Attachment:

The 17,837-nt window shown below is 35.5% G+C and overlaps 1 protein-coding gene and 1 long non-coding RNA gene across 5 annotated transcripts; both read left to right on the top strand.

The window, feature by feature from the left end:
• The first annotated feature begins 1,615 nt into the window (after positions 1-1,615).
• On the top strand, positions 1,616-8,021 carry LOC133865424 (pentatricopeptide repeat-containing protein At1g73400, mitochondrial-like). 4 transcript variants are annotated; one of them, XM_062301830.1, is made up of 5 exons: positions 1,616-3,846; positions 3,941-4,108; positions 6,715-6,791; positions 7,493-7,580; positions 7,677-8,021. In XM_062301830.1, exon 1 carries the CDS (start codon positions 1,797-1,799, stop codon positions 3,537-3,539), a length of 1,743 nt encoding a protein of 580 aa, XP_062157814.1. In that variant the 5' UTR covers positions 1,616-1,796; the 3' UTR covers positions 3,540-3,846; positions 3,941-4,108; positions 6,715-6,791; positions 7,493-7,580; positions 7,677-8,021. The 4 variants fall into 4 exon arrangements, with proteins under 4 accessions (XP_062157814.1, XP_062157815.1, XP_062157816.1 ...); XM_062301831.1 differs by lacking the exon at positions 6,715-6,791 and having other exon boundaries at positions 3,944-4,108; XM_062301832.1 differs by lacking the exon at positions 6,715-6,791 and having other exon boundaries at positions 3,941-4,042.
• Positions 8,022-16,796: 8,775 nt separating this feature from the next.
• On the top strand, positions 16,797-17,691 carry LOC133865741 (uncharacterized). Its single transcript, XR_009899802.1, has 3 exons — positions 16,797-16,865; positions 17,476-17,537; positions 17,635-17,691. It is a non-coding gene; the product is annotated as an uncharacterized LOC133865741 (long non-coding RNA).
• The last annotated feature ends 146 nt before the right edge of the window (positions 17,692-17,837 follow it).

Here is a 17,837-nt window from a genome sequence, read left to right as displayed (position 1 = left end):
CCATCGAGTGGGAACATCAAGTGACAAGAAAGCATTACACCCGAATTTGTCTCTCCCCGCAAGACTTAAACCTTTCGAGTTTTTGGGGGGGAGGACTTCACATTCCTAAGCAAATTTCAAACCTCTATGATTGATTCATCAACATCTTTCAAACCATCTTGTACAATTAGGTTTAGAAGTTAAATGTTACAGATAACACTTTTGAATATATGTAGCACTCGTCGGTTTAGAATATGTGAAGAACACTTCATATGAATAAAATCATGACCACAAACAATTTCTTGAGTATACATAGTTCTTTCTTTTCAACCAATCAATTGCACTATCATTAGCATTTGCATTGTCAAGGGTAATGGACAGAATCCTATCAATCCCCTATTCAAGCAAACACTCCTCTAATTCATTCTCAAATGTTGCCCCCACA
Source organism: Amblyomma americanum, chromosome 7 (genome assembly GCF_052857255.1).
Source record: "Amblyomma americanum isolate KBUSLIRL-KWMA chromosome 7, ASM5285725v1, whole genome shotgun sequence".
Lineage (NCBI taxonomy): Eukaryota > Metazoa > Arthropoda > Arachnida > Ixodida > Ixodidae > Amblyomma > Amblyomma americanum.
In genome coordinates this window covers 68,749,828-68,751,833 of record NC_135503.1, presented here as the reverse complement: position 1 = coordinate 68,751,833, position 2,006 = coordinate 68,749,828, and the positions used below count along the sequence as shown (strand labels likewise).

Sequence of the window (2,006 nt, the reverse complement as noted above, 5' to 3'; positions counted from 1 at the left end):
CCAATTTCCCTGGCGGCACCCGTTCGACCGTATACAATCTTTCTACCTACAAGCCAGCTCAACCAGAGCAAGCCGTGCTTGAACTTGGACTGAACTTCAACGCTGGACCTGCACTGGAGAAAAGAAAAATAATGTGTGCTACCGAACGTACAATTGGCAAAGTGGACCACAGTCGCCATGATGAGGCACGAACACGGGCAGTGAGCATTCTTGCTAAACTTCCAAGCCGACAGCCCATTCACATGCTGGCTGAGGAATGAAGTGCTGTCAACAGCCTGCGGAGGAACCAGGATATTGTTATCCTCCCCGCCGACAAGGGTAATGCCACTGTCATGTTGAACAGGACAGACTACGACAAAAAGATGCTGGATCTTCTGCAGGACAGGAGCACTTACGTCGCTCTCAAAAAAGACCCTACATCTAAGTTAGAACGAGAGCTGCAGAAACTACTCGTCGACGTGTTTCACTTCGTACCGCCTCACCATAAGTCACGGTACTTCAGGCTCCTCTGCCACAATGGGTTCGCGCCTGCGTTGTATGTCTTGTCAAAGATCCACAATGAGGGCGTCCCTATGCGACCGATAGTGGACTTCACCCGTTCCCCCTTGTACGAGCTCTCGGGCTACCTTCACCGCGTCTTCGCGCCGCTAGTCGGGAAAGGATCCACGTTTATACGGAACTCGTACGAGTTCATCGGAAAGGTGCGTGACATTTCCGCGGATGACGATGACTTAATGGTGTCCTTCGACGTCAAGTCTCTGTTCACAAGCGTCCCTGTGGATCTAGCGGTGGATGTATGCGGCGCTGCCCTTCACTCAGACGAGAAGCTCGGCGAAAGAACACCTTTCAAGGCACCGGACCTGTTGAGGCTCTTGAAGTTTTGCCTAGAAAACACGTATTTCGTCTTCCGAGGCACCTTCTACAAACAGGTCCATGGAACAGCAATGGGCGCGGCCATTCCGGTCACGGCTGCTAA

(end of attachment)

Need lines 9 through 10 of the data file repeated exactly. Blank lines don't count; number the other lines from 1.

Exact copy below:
CCATCGAGTGGGAACATCAAGTGACAAGAAAGCATTACACCCGAATTTGTCTCTCCCCGCAAGACTTAAACCTTTCGAGTTTTTGGGGGGGAGGACTTCACATTCCTAAGCAAATTTCAAACCTCTATGATTGATTCATCAACATCTTTCAAACCATCTTGTACAATTAGGTTTAGAAGTTAAATGTTACAGATAACACTTTTGAATATATGTAGCACTCGTCGGTTTAGAATATGTGAAGAACACTTCATATGAATAAAATCATGACCACAAACAATTTCTTGAGTATACATAGTTCTTTCTTTTCAACCAATCAATTGCACTATCATTAGCATTTGCATTGTCAAGGGTAATGGACAGAATCCTATCAATCCCCTATTCAAGCAAACACTCCTCTAATTCATTCTCAAATGTTGCCCCCACA
Source organism: Amblyomma americanum, chromosome 7 (genome assembly GCF_052857255.1).